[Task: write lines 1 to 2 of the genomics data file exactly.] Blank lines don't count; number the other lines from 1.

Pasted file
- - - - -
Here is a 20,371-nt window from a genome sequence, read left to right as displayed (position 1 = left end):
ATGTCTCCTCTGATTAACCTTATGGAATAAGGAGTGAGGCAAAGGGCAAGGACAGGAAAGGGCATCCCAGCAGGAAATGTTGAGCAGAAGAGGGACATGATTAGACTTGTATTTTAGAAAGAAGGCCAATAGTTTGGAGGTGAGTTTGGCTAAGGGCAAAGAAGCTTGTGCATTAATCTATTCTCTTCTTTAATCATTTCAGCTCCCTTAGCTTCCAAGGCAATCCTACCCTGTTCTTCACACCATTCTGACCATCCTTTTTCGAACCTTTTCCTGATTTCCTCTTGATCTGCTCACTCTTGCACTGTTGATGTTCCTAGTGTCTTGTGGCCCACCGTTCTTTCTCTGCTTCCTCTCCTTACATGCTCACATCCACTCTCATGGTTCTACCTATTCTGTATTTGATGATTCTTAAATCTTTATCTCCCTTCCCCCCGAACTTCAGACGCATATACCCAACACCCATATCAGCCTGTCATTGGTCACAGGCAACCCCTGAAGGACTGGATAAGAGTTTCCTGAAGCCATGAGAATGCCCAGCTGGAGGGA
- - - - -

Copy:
Here is a 20,371-nt window from a genome sequence, read left to right as displayed (position 1 = left end):
ATGTCTCCTCTGATTAACCTTATGGAATAAGGAGTGAGGCAAAGGGCAAGGACAGGAAAGGGCATCCCAGCAGGAAATGTTGAGCAGAAGAGGGACATGATTAGACTTGTATTTTAGAAAGAAGGCCAATAGTTTGGAGGTGAGTTTGGCTAAGGGCAAAGAAGCTTGTGCATTAATCTATTCTCTTCTTTAATCATTTCAGCTCCCTTAGCTTCCAAGGCAATCCTACCCTGTTCTTCACACCATTCTGACCATCCTTTTTCGAACCTTTTCCTGATTTCCTCTTGATCTGCTCACTCTTGCACTGTTGATGTTCCTAGTGTCTTGTGGCCCACCGTTCTTTCTCTGCTTCCTCTCCTTACATGCTCACATCCACTCTCATGGTTCTACCTATTCTGTATTTGATGATTCTTAAATCTTTATCTCCCTTCCCCCCGAACTTCAGACGCATATACCCAACACCCATATCAGCCTGTCATTGGTCACAGGCAACCCCTGAAGGACTGGATAAGAGTTTCCTGAAGCCATGAGAATGCCCAGCTGGAGGGA